The great wines of Bordeaux completely dominate wine investment. Investment opportunities exist in other French regions namely Burgundy, the Rhone and arguably Champagne, as well as a selection of new world regions such as California and Italy. However, no other region offers the same investment perspective, or luxury brand status as the great estates of Bordeaux.

Bordeaux and market trading

It is instructive that the liv-ex 100, which takes a broad basket of the indexes 100 most investable wines, consists of 95% Bordeaux. 61% of Liv-ex’s overall trade is concerned with the five left hand bank 1st growth estates of Lafite, Mouton, Latour, Haut-Brion and Margaux. Moreover, Liv-ex evaluate that 94% of the wines they trade are Bordeaux Blends, meaning they predominate with the traditional Bordeaux grapes of Cabernet Sauvignon, Merlot, Petit Verdot and Cabernet Franc. This suggests that the Bordeaux blend, or style is a brand in and of itself. The pertinent question is why is Bordeaux so dominant?

The pertinent question is why is Bordeaux so dominant?

In 1855 Napoleon III requested a classification of France’s best Bordeaux wines, based solely on price. This classification led to the commoditisation of Bordeaux wine by creating a recognised ranking. Incredibly 150 years later this still stands, providing the most straightforward way to rank wines and it takes pride of place as the world’s most famous wine catalogue. It speaks of tradition and prestige and in many ways has become self-fulfilling, providing constant exposure and most importantly, an almost constant stream of income to these select estates. This has allowed them to consistently push the boundaries of quality. In turn the great estates have become highly regarded for consistent production of an extraordinary quality.


Majestic Real-estate

One must consider the majesty of these single vineyard Chateaux, which unlike many other French wine regions did not struggle with inheritance laws, forcing families to split inheritance evenly amongst their children, thereby dividing land into smaller and smaller plots. Instead, the Grand Cru chateaux are breath-taking aristocratic displays of architecture, adding to their prestige and desirability and providing a ready marketability.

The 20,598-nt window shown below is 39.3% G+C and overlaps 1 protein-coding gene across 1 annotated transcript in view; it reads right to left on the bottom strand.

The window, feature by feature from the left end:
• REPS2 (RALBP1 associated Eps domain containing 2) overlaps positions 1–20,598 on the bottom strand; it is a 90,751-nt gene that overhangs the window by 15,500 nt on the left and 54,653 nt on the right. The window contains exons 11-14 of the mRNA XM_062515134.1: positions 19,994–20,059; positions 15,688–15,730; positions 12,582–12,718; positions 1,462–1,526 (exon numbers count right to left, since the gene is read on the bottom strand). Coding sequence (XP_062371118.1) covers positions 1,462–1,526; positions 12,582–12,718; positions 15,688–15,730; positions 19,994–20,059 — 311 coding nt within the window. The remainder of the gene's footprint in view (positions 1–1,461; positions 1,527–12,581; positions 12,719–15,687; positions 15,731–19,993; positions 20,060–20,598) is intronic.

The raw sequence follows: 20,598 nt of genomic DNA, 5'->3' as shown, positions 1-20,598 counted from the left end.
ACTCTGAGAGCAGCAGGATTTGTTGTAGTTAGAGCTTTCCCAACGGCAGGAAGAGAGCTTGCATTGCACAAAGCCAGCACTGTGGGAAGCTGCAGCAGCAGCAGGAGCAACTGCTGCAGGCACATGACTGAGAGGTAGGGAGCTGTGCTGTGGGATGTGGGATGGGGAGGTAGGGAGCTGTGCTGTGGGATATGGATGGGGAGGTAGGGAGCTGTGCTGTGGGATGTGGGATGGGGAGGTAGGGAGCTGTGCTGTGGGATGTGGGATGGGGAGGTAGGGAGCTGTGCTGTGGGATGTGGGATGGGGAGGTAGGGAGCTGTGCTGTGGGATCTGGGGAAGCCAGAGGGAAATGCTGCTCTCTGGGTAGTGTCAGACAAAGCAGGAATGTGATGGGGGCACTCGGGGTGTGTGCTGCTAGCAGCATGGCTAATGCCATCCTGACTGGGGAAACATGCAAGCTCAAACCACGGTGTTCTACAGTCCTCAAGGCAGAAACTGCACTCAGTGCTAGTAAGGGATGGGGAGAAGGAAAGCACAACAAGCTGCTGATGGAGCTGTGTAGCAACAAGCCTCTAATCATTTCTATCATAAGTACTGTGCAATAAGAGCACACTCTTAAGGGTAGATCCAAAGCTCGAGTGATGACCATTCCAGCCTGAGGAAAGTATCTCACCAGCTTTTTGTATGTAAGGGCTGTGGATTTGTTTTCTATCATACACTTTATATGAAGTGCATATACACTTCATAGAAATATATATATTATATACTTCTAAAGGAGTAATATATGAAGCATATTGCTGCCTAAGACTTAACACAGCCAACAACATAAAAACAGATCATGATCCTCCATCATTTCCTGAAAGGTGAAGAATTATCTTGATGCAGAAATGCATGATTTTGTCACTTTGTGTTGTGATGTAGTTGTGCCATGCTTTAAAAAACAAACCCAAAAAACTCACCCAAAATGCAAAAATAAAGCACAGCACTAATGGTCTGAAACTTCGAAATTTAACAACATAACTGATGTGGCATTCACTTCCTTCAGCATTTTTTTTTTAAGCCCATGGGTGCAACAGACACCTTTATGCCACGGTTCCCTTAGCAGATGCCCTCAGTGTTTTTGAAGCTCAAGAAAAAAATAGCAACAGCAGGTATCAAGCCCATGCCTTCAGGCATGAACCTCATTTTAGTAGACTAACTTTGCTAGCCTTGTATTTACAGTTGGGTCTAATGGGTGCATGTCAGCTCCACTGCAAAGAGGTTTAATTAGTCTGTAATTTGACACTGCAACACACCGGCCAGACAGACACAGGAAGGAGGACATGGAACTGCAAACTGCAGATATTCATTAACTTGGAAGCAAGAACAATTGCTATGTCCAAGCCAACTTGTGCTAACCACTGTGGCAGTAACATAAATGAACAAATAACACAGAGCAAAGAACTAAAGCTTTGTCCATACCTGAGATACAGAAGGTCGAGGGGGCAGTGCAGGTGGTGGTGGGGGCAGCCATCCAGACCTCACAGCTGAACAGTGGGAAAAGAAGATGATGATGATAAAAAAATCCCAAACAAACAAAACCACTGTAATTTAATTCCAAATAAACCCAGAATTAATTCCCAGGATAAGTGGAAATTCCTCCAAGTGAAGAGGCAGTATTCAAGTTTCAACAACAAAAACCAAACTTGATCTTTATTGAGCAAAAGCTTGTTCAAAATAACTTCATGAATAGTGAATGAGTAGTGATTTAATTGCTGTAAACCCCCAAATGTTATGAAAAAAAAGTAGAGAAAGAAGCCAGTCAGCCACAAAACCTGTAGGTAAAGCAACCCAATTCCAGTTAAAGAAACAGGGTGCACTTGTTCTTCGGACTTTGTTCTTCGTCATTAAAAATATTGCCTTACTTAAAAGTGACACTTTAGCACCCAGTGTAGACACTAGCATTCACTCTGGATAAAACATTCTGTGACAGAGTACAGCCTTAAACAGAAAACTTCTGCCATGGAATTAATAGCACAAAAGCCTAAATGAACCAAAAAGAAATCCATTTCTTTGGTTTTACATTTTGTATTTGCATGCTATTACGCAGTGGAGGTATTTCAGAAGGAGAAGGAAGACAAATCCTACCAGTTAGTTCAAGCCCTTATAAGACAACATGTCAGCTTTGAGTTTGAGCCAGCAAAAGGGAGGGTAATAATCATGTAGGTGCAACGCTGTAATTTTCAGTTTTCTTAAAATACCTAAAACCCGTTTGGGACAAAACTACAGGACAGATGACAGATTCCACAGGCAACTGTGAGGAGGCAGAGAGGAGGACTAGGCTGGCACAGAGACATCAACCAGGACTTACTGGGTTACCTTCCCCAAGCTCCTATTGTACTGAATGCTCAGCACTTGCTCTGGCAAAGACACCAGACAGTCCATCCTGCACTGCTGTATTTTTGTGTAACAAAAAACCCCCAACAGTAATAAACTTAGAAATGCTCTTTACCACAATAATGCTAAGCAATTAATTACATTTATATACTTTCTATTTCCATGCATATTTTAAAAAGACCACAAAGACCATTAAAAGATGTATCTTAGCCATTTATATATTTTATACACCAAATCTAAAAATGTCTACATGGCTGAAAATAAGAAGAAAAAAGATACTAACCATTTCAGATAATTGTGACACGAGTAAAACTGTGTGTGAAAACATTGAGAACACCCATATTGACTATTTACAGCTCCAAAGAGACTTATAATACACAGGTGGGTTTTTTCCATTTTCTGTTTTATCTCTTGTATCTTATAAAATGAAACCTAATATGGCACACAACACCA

Finite production capacity

It seems that Grand Cru Bordeaux wines benefit from their limitations. Finite production capacity created by natural boundaries, France’s Appellation d’origine contrôlée (AOC) and a constant decrease in production has created a supply shortage. While some right hand bank St-Emillion and Pomeral vineyards have production of under two thousand cases, the Left –bank Grand Cru’s have naturally arrived at a seemingly perfect production balance, ranging from Ch.Haut-Brion’s 12,000 average cases a year to Ch.Lafite’s 25,000. Rarity has been key to Bordeaux’s allure, however, it is important that sufficient quantities of this wine remained in circulation to meet the greater part of demand, thus allowing the brands to grow without having too little presence that would hamper the wines global performance.

Climate and terroir

Bordeaux has a maritime climate, which means it has a low annual range of temperatures, with warm summers and mild winters. It is a marginal climate and this means grapes need a good site and a good year to ripen fully, particularly in the case of Cabernet Sauvignon the thick-skinned late ripening grape that dominates the Grand Cru blends. Most great estates can boast extraordinary Terroir, being advantageously located on the great banks of gravel washed down from the Pyrenees during the ice age. This free draining gravel, mixed with sand, heats during the day and keeps the vines warm at night aiding the ripening of Cabernet Sauvignon, normally a warm climate variety. The gravel mounds raise the aspect of the vineyard, aiding drainage and sun exposure. The subsoil consists of clay, which holds water for the roots, causing them to struggle to reach the deep-water basin. This is particularly evident in St. Julien and Pauillac helping to create the concentrated blackcurrant fruit, powerful tannins, cedarwood, pencil shavings and cigar box characters.


Weather conditions greatly affect Bordeaux. The region thrives in hotter years when the grapes can reach optimum ripeness, aided by variable rainfall and dry conditions at harvest. In poor years wines can be harder with duller fruit flavours. This has a huge effect on price development with celebrated vintages like 1961, 82, 2000, 05 and 09 creating huge hype, media focus and global interest. It adds a level of nuance and the variation enhances interest, accentuating the magnetism of Bordeaux.

A unique combination

The golden bullet is that these are arguably the longest-lived of all wines. In great vintages the grapes ripen in their own time, not over-baked by the sun and combining superb concentration of fruit with nuanced minerality and flavour complexity. The big tannins of the Cabernet Sauvignon protect the wines during their decades of ageing and Merlot adds body, finesse and velvety mid-palate, making the blend more than the sum of its parts. For those who have patience, a 30-year-old aged Grand Cru Bordeaux provides minutes of pleasure from every sip. Just like its region an aged bottle of great Bordeaux is a combination of factors that seems, at least for the time being, impossible to recreate.